Wednesday, May 7, 2014

Nugget Reviews - 11

Another eclectic mix of films, with a generous sprinkling of Brit comedies thrown in :


Blue Murder at St. Trinians ( 1957 ) 14k


The girls of St. Trinians steal their way into winning a UNSECO contest in order to get a free bus trip throughout Europe. One of the girl's fathers, wanted for a diamond robbery, sneaks along as the new "headmistress", while Policewoman Ruby Gates tails them closely. Lionel Jeffries, Terry-Thomas, George Cole, Joyce Grenfell, Lloyd Lamble. Alastair Sim. John Harvel Productions. Directed by Frank Launder.

An entertaining episode in the St. Trinian's series...although it bears a very misleading title. We didn't see any murder in the whole film. Aside from the diamond robbery the biggest crime was the editor cutting out many of Joyce Grenfell's scenes. Or at least it seems like some of them were cut out. Terry-Thomas is marvelous as Captain Ricketts, the manager of a rickety bus line; Jeffries makes a surprisingly good headmistress; but disappointingly Sim only returns to bookend the film in two brief scenes. Overall, a bumpy beginning leads into a fun romp with the naughty gals of St. Trinians.  

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Judge Hardy and Son ( 1939  ) 14k


Andy gets himself into debt anticipating that he will win the $50 prize in a school essay contest, but finds that his debts amount to very little when Mother Hardy gets ill. Meanwhile, Judge Hardy searches for the lost daughter of a poor Russian couple. Mickey Rooney, Lewis Stone, Ann Rutherford, Martha O'Driscoll, Maria Ospenkaya. Metro-Goldwyn-Mayer Studios. Directed by George B. Seitz.

"Andy Dandy" gets himself into a mess of money and girl trouble in this eighth installment in the Hardy series. Unlike the previous films, Judge Hardy and Son takes on a solemn mood mid-way through when Mrs. Hardy comes near dying. By the end of the film though, Andy's back to his cavalier ways and is whoop-whooping with joy when he gets to take Polly to the Fourth of July fireworks show.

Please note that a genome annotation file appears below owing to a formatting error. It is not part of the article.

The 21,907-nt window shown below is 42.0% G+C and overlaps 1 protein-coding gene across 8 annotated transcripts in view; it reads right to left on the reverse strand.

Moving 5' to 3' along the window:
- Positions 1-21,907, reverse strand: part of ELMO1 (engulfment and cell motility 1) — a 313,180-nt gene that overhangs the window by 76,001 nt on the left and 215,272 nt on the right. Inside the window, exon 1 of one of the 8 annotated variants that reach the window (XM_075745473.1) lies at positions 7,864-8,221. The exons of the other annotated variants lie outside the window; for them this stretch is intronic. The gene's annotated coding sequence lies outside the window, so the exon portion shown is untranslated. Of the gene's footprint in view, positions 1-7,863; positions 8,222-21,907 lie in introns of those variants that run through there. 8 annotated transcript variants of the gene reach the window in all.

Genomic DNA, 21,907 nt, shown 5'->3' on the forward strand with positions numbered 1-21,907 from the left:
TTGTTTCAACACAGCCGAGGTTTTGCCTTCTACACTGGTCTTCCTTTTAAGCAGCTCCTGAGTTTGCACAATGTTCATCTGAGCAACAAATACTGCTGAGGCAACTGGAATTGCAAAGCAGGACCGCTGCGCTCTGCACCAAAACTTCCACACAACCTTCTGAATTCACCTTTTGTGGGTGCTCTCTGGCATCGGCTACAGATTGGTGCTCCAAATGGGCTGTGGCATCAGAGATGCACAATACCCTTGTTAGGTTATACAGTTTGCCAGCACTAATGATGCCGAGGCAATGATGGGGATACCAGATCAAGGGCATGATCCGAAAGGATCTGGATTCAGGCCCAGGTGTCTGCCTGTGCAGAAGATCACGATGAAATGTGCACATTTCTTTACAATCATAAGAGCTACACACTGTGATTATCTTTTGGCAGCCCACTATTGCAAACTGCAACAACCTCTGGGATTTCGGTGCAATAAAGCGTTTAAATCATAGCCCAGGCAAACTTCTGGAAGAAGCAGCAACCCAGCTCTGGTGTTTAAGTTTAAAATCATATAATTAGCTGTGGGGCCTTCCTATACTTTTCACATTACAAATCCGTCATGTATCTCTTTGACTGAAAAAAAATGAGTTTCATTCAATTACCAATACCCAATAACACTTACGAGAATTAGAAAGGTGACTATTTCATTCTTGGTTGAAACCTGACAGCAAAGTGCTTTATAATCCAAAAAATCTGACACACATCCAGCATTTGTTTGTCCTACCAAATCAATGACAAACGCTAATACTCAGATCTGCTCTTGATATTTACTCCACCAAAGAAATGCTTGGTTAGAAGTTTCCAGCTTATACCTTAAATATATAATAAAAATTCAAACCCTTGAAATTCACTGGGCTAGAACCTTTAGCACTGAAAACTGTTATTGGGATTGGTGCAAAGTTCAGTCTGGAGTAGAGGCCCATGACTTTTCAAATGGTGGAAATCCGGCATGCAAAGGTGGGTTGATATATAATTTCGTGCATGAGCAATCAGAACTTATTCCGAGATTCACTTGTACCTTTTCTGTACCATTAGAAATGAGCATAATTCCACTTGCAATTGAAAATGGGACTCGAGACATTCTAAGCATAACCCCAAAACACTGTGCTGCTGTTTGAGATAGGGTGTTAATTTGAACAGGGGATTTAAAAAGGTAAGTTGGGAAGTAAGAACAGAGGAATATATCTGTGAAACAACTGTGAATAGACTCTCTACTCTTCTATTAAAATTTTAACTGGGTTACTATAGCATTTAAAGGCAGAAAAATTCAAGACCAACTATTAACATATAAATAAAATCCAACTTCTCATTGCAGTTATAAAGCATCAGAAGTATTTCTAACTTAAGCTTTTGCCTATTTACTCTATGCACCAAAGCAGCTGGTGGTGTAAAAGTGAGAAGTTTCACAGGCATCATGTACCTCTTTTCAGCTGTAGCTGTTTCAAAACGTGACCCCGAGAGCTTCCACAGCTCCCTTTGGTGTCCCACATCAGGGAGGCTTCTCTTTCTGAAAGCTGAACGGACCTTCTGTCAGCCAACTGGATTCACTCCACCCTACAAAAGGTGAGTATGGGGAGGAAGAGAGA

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Good Morning Boys! ( 1937 ) Elct.


A schoolteacher takes his students to Paris and wind up capturing a gang of art thieves who plan on stealing a famous painting at the Louvre museum. Will Hay, Martita Hunt, Graham Moffet, Lilli Palmer, Peter Gawthorne. Gainsborough Pictures. Directed by Marcel Varnel.

Will Hay may have been a big comedian in England but after seeing this film I understand where American and British humor differ. There were some moments of amusement in the scenes themselves but Will Hay did not provide many laughs. I'd take Frankie Howerd over Hay any ol' day. And speaking of Frankie Howerd....

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The Runaway Bus ( 1954 ) 14k


An airport bus gets lost in the fog en route to Blackbush and discovers that a master criminal known as The Banker is hiding on board, with several million pounds in stolen bullion stashed in the boot of the bus. Frankie Howerd, Margaret Rutherford, Petula Clark, Terence Alexander, George Coulouris. Val Guest Productions. Directed by Val Guest. 

It's a lesser known comedy from Val Guest but nevertheless boasts a great Brit cast and a nice little Hitchcockian twist at the end. Great rainy day viewing, and it's nice to see Pet Clark in her post-kiddie-flick-pre-Downtown era. But good luck trying to find a clean copy of the movie.....you'll have to do a lot of squinting to see the actors through the fog. Blimey! 

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Charlie Chan at the Racetrack ( 1936 ) 14k


Charlie Chan takes a sea cruise to the mainland to uncover the murderer of a famous horse breeder. Warner Oland, Keye Luke, Helen Wood, Gavin Muir, Thomas Beck, Alan Dinehart.  20th Century Fox. Directed by H. Bruce Humberstone.

This is the twelfth of sixteen Charlie Chan films that Warner Oland made and we think it's one of the best. There are a lot of really good "Chan" moments in the film as well as some great verbal play between him and number one son, Lee. A slew of Chan regulars have brief roles; there is the swell setting at the track and on board the ship; and the usual suspense thrown in among the comedy ( Chan even gets shot in the leg on this voyage! ).

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